12. How can I tell A1025 Tibooks models apart?

    The label should show, vaguely, Proc/Ram/GPU/Disk/Optical/Wifi/Modem, in that or a similar order, of course varying based on the particular machine type. (Beige G3s also showed whether Wings or Whisper had been purchased, for example.) The GPU is, if I remember correctly, directly tied to the CPU on that model, and everything else on those TiBooks is relatively easy to swap. The stock disk is miserably slow -- to the point that nothing I did on my 1GHz G4 felt any faster than doing it on a 450MHz G3 -- and so 100% you should absolutely replace it as one of your first actions anyway, if you're looking to get something that works any better than a late stock blue-and-white or pismo.
  13. Self-Contained POTS System?

    Wow, who is this? I haven't seen this in particular. CenturyLink here in Arizona is still pretty good with the outside plant, but it's also Arizona and so probably the biggest challenge in most of the state is heat. In the mountains, it would be boxes near streets during the snowy season. I know Verizon is spectacularly bad, Frontier wants to do better but can't with the money it's got because it's been dumped on badly, and I don't know about AT&T, but they (like CL) are investing in better DSL technologies so it would make sense that they'd take okay care of their plant. That's a fairly permissive and normal definition. Some people go crazy if their line has been in any way modernized from how it was originally installed, or if they're in an area where remote terminals had to be used to accommodate growth or because the customers were too far from their local phone switch. Believe it or not, there are people who are against the idea of "the phone company" supplying services via fiber, for essentially bad aesthetic preference and historic reasons.
  14. LaCie MO 230 drive for PB 190 or 5300

    It depends on your outlook. Whatever you happen to have is certainly a good enough bridging tool. I'm personally in favor of networking in general, and running a persistent file server for whatever you need. For me, in particular, I've got a gaggle of older Macs and most of them have a lot of the same software and I regularly need to move documents and data around, so networking is easier from that specific perspective, too. But, if you are looking for something that's likely to last longest and you don't have an awful lot yet: Almost anything is better than zip. Bernoulli and MO are probably objectively the best 68k-compatible removable storage formats, in terms of reliability and everything, and MO is more available, bigger, more compact (fits internally on man Macs) and better documented.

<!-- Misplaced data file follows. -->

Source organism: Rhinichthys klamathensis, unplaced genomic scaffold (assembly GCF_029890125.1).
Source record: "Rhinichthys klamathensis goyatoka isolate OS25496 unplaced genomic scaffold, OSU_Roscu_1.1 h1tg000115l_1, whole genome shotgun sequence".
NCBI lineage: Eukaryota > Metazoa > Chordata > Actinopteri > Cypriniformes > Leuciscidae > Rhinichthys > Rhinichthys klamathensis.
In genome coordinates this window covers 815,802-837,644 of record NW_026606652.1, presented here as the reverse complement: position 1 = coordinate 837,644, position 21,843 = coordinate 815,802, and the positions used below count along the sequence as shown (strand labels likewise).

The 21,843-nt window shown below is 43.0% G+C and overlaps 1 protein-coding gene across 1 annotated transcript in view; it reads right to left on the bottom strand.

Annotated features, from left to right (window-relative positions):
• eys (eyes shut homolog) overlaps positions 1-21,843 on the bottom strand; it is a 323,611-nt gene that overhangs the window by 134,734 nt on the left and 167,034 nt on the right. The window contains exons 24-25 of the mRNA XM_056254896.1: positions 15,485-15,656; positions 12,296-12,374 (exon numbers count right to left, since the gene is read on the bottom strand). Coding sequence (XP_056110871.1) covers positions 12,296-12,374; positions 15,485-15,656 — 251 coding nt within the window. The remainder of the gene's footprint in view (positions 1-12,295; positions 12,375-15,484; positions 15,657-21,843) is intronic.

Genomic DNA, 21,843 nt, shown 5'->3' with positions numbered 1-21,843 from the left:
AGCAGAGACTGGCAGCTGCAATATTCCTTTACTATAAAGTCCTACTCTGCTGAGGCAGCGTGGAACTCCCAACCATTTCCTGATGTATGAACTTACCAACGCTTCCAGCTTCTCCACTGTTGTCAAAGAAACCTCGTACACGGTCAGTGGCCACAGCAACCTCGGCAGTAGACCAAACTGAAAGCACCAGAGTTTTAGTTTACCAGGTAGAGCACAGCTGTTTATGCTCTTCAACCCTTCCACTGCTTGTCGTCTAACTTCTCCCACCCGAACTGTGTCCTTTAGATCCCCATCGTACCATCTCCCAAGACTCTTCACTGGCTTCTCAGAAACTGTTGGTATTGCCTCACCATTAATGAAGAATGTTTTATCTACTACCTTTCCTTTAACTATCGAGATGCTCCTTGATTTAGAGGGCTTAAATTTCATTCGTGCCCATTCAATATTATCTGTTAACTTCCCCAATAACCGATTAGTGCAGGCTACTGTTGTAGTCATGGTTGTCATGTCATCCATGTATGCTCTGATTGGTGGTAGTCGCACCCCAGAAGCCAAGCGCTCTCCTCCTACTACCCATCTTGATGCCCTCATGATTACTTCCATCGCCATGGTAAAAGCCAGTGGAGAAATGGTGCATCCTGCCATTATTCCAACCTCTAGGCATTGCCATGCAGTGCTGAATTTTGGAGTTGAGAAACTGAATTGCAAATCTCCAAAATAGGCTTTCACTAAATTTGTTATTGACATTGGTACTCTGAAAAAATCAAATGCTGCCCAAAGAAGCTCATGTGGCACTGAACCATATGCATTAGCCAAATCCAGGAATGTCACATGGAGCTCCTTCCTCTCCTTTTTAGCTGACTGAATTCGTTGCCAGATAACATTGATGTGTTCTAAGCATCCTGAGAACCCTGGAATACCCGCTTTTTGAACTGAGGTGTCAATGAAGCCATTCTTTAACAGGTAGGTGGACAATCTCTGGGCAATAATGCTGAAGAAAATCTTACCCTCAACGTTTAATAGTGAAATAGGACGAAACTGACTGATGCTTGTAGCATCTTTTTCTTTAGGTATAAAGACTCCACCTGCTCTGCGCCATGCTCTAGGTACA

15. Self-Contained POTS System?

    It's probably worth distinguishing between "POTS" and "PSTN" since they technically mean different things and they potentially describe different technologies. Most people use POTS to basically describe (in US terms) a a phone line that's entirely analog from the local central office switch (a DMS-100 or ESS5, or similar) to your house. PSTN refers more widely to the entire public switched telephone system, and I'd argue, to more modern implementations of "home phone line" which basically involve things like DOCSIS cable modems that have analog phone adapters in them, or DSL modems that have analog phone adapters in them (your cableco and AT&T U-Verse, respectively) or a copper DSL line terminated at a DSLAM which itself can generate dial tone and has an analog telephone adapter in it (these exist but IDK who is using them yet) or a fiber version of the same (almost any fiber line, some are IP-based up to the home, some are TDM over the fiber, but the distinction sometimes matters.) And really, to put a finer point on it, neither of them is being asked for here. What OP really wants is a line simulator so they can more easily dial one computer from the next, or a PBX so they can do the same but either multiple times at once or without having to re-wire things. I had dial-up until 2006, so I associate it with newer computers than some. Like, if I had a PBX set up as such, I'd probably get a modem for my Beige G3 or for an iMac G3 and connect it to my LAN that way. It would be overly complicated and arguably it would be bad since there's really nothing preventing me from buying that length of normal Ethernet cable and putting a gigabit switch in my room and using the network that way, but it would hit an oddly specific nostalgia button for me, especially with something like hotline or the 68kMLA IRC channel (and wider Internet, so I can look at system7today) on the other end.